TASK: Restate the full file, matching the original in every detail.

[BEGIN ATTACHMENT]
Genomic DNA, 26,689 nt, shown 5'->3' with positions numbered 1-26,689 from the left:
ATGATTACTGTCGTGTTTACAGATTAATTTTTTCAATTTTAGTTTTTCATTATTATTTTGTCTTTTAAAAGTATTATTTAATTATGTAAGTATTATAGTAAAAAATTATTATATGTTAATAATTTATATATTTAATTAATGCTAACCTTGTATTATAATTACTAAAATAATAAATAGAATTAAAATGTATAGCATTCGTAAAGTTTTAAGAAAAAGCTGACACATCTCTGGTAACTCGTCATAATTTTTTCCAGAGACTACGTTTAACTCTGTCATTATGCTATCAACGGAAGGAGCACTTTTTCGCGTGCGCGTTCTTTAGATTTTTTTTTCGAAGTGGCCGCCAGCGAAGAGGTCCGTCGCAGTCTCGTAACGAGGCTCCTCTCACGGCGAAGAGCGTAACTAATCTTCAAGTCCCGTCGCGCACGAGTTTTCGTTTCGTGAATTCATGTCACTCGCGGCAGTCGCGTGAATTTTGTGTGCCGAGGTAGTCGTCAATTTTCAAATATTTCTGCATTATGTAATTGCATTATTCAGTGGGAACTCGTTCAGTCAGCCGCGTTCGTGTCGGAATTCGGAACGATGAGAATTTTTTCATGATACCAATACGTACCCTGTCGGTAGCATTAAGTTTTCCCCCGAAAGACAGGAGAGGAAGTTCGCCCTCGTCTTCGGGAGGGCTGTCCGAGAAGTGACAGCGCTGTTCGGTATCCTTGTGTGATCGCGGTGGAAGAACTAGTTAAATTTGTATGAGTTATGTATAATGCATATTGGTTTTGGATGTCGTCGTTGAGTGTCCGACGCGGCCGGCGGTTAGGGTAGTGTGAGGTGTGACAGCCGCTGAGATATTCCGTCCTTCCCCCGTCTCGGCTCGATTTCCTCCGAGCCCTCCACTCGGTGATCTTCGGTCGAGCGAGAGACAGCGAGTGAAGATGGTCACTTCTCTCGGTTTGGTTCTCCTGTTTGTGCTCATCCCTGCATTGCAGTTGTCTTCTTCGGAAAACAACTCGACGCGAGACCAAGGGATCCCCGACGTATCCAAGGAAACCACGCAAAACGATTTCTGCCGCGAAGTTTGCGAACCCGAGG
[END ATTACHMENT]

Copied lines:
Genomic DNA, 26,689 nt, shown 5'->3' with positions numbered 1-26,689 from the left:
ATGATTACTGTCGTGTTTACAGATTAATTTTTTCAATTTTAGTTTTTCATTATTATTTTGTCTTTTAAAAGTATTATTTAATTATGTAAGTATTATAGTAAAAAATTATTATATGTTAATAATTTATATATTTAATTAATGCTAACCTTGTATTATAATTACTAAAATAATAAATAGAATTAAAATGTATAGCATTCGTAAAGTTTTAAGAAAAAGCTGACACATCTCTGGTAACTCGTCATAATTTTTTCCAGAGACTACGTTTAACTCTGTCATTATGCTATCAACGGAAGGAGCACTTTTTCGCGTGCGCGTTCTTTAGATTTTTTTTTCGAAGTGGCCGCCAGCGAAGAGGTCCGTCGCAGTCTCGTAACGAGGCTCCTCTCACGGCGAAGAGCGTAACTAATCTTCAAGTCCCGTCGCGCACGAGTTTTCGTTTCGTGAATTCATGTCACTCGCGGCAGTCGCGTGAATTTTGTGTGCCGAGGTAGTCGTCAATTTTCAAATATTTCTGCATTATGTAATTGCATTATTCAGTGGGAACTCGTTCAGTCAGCCGCGTTCGTGTCGGAATTCGGAACGATGAGAATTTTTTCATGATACCAATACGTACCCTGTCGGTAGCATTAAGTTTTCCCCCGAAAGACAGGAGAGGAAGTTCGCCCTCGTCTTCGGGAGGGCTGTCCGAGAAGTGACAGCGCTGTTCGGTATCCTTGTGTGATCGCGGTGGAAGAACTAGTTAAATTTGTATGAGTTATGTATAATGCATATTGGTTTTGGATGTCGTCGTTGAGTGTCCGACGCGGCCGGCGGTTAGGGTAGTGTGAGGTGTGACAGCCGCTGAGATATTCCGTCCTTCCCCCGTCTCGGCTCGATTTCCTCCGAGCCCTCCACTCGGTGATCTTCGGTCGAGCGAGAGACAGCGAGTGAAGATGGTCACTTCTCTCGGTTTGGTTCTCCTGTTTGTGCTCATCCCTGCATTGCAGTTGTCTTCTTCGGAAAACAACTCGACGCGAGACCAAGGGATCCCCGACGTATCCAAGGAAACCACGCAAAACGATTTCTGCCGCGAAGTTTGCGAACCCGAGG